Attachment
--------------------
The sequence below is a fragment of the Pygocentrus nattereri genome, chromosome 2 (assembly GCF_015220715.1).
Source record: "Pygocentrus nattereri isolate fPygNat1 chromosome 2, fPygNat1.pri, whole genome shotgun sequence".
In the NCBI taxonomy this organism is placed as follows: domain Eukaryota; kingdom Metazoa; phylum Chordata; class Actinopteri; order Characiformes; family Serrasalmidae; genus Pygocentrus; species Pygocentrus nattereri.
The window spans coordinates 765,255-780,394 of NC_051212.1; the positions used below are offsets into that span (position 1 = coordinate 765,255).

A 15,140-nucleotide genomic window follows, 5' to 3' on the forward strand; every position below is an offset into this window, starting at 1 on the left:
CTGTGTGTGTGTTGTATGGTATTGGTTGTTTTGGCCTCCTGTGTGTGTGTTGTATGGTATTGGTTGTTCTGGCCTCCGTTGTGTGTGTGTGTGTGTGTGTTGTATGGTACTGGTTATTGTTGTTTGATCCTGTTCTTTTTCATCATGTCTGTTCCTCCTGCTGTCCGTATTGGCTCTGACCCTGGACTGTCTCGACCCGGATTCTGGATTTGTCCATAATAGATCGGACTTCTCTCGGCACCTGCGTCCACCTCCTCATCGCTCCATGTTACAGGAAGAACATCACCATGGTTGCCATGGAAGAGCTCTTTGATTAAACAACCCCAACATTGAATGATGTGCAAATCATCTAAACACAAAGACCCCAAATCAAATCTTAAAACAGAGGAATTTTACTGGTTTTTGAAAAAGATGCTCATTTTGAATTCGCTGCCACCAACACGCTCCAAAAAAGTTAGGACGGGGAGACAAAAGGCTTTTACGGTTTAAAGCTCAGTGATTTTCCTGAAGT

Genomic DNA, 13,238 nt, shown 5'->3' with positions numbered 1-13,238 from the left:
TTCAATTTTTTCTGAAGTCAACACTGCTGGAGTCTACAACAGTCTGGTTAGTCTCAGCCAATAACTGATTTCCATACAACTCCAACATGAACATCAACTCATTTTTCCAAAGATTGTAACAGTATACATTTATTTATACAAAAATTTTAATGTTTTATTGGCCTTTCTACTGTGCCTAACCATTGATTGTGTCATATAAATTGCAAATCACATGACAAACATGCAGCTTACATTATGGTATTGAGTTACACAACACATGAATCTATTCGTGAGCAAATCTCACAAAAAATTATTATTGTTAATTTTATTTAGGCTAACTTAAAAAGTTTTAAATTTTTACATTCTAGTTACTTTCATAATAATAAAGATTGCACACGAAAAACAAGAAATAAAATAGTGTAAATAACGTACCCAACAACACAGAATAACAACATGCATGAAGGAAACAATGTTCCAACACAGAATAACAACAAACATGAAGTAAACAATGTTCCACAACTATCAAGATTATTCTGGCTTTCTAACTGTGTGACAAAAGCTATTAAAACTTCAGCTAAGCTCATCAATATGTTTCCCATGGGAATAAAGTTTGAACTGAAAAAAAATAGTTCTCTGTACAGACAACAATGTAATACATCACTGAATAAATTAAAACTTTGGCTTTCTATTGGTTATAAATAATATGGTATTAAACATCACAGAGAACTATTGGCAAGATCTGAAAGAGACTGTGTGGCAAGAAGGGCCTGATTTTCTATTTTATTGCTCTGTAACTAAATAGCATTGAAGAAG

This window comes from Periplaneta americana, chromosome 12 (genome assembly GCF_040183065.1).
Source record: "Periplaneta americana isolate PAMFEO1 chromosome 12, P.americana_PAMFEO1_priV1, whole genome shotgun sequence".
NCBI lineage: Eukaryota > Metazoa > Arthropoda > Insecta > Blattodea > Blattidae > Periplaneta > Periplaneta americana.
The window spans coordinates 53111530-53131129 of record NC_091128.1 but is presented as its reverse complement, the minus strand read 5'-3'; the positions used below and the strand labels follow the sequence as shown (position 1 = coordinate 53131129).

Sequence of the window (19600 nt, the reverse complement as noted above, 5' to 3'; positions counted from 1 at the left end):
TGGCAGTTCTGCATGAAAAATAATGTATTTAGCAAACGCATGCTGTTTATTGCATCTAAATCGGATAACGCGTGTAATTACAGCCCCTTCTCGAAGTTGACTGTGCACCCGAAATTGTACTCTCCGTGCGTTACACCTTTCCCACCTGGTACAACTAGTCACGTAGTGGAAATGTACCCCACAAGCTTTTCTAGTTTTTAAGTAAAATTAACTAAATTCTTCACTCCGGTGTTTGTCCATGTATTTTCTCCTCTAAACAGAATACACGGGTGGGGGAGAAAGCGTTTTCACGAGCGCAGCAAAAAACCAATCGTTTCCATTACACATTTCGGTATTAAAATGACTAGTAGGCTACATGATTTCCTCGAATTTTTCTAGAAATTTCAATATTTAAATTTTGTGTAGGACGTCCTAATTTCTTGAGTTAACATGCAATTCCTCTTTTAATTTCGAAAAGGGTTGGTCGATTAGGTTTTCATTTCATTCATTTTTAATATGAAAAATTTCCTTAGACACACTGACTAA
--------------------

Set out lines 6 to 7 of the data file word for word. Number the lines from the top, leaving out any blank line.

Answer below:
CTGTGTGTGTGTTGTATGGTATTGGTTGTTTTGGCCTCCTGTGTGTGTGTTGTATGGTATTGGTTGTTCTGGCCTCCGTTGTGTGTGTGTGTGTGTGTGTTGTATGGTACTGGTTATTGTTGTTTGATCCTGTTCTTTTTCATCATGTCTGTTCCTCCTGCTGTCCGTATTGGCTCTGACCCTGGACTGTCTCGACCCGGATTCTGGATTTGTCCATAATAGATCGGACTTCTCTCGGCACCTGCGTCCACCTCCTCATCGCTCCATGTTACAGGAAGAACATCACCATGGTTGCCATGGAAGAGCTCTTTGATTAAACAACCCCAACATTGAATGATGTGCAAATCATCTAAACACAAAGACCCCAAATCAAATCTTAAAACAGAGGAATTTTACTGGTTTTTGAAAAAGATGCTCATTTTGAATTCGCTGCCACCAACACGCTCCAAAAAAGTTAGGACGGGGAGACAAAAGGCTTTTACGGTTTAAAGCTCAGTGATTTTCCTGAAGT

Genomic DNA, 13,238 nt, shown 5'->3' with positions numbered 1-13,238 from the left: